"Even though Keran Henderson was found guilty today, no sentence will ever bring back our daughter" - statement from Mark and Ruth SheppardThe mother of two was convicted of manslaughter by a jury with a majority of ten to two at Reading Crown Court, following deliberations for more than 12 hours at the end of a five-week trial.
Passing sentence, the judge, Mr Justice Keith, said: "Mr and Mrs (Mark and Ruth) Sheppard trusted you to look after Maeve. We do not know what really happened to make you snap in the way the jury found that you did."
Henderson's husband Ian and the rest of her family reacted angrily to the verdict.
Proceedings were halted several times while the judge gave Henderson, weeping uncontrollably, time to compose herself.
The judge said to Henderson before sending her down: "Your reputation as someone who parents can confidently leave their children with has been shattered.
"You are going to have to live the rest of your life with the knowledge that Maeve died in your care."
During the trial medical experts for the Crown claimed the injuries Maeve suffered could only have been caused by violent shaking.
Her neck ligaments were "over-extended", indicating that her neck had snapped back and forth, the court heard.
But Henderson, who had seven years experience as a child minder and was also a Beaver Scout leader, claimed Maeve had a seizure while she was changing her nappy.
Expert witnesses for the defence said the injuries could have been days, weeks or even months old.
Henderson, who ran her childminding business from her home in Iver Heath in Buckinghamshire, was hired in January 2005 to look after Maeve by parents Ruth and Mark.
On the morning of March 2 2005, emergency services were called and Maeve was taken to hospital.
Doctors fought to save her but her condition deteriorated. Her life support machine was turned off two days later following a short christening ceremony.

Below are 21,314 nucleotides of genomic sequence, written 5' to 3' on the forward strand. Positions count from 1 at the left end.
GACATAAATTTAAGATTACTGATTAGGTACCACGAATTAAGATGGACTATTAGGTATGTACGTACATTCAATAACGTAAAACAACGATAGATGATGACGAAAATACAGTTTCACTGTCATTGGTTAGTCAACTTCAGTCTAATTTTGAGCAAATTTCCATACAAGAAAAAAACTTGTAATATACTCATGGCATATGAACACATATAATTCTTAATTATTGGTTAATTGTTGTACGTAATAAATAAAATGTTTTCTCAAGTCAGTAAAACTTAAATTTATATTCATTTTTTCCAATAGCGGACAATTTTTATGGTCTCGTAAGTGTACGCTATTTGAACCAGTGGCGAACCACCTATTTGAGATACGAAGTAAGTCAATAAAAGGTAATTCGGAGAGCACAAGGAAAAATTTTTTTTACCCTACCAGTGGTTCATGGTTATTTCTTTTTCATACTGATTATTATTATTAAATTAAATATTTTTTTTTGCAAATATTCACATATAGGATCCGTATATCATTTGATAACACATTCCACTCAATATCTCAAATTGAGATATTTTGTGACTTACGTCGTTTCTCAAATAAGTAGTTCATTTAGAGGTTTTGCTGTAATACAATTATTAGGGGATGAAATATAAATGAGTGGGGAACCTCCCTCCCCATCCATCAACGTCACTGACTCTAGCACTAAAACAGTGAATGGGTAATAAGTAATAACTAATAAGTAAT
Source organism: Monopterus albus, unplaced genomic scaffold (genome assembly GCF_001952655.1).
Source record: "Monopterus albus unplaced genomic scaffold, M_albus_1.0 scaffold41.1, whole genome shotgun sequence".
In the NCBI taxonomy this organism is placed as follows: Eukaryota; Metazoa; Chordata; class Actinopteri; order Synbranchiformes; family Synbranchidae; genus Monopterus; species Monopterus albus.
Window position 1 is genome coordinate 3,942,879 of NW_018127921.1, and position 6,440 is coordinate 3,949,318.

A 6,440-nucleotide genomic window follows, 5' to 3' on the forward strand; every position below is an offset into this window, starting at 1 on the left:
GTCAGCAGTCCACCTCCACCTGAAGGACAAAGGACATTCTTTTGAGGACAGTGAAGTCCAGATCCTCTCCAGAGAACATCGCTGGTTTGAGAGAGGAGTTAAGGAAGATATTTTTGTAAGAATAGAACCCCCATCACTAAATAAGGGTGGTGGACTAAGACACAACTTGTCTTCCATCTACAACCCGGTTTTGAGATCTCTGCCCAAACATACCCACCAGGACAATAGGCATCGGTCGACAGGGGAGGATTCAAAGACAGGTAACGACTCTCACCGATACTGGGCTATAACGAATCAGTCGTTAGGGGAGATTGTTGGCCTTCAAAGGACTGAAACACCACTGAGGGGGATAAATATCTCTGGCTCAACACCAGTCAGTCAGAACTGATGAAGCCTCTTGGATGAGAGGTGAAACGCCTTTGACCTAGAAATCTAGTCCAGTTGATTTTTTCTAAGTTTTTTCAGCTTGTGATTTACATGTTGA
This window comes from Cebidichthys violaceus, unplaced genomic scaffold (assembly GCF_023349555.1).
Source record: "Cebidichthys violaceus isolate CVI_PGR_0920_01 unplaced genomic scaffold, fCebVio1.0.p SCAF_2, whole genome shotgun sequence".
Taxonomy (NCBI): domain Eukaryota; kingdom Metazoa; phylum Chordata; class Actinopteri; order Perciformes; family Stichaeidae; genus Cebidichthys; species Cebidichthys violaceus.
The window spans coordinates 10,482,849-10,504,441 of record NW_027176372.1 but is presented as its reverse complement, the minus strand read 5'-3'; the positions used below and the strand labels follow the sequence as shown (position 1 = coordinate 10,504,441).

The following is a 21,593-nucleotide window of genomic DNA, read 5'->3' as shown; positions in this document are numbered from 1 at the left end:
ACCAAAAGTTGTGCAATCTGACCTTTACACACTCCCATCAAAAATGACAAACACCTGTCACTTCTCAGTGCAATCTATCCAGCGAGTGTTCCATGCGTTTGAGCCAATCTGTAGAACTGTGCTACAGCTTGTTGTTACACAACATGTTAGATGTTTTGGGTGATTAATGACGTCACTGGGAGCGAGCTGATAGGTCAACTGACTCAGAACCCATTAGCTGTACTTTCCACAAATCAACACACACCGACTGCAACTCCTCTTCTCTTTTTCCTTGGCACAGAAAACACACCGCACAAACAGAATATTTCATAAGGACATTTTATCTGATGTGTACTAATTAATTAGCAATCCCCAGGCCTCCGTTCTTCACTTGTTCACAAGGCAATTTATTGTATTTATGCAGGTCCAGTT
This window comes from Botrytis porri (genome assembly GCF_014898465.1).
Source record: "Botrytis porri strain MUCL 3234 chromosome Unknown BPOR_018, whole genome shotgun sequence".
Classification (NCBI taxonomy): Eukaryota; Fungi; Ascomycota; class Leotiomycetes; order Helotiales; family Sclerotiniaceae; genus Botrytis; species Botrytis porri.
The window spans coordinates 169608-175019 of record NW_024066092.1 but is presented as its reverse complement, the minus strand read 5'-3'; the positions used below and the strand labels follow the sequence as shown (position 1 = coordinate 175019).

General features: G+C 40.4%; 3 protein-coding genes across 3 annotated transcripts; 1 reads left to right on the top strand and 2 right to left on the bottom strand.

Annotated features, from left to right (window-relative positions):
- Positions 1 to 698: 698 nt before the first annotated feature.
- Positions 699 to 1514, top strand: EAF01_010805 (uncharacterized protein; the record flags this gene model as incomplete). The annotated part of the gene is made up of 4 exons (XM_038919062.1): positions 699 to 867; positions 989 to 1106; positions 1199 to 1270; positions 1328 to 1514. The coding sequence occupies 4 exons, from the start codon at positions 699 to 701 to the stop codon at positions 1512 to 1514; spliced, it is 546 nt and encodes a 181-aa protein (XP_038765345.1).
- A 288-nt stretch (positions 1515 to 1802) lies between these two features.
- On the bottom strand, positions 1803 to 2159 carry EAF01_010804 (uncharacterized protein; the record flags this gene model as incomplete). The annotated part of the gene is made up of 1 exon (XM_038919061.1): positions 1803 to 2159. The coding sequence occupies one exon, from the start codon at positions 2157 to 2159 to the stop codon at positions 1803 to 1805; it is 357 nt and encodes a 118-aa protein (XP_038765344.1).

Prosecutor Joanna Glynn said: "It is our case that Mrs Henderson violently shook Maeve and the medical evidence is that act caused Maeve's death."
A statement on behalf of the parents of 11-month-old Maeve was issued by police afterwards.
"Even though Keran Henderson was found guilty today, no sentence will ever bring back our daughter and we will never be able to forgive this woman for what she took away from us," said the couple, who have two other children.
"We would like to say we feel no animosity towards Keran's husband and children. We have lost a life for life; they will have their family back together in three years.
"We carried out the relevant checks to make sure Keran was a good, trustworthy childminder and our gut instinct was to trust her.
"It was purely a professional relationship and if only she had told us that it was not working out between her and Maeve, then we would have our baby daughter with us today.
"Now the trial has finally come to an end, we can start to think about moving on with our lives - but nothing can bring back our baby that we loved with all our hearts."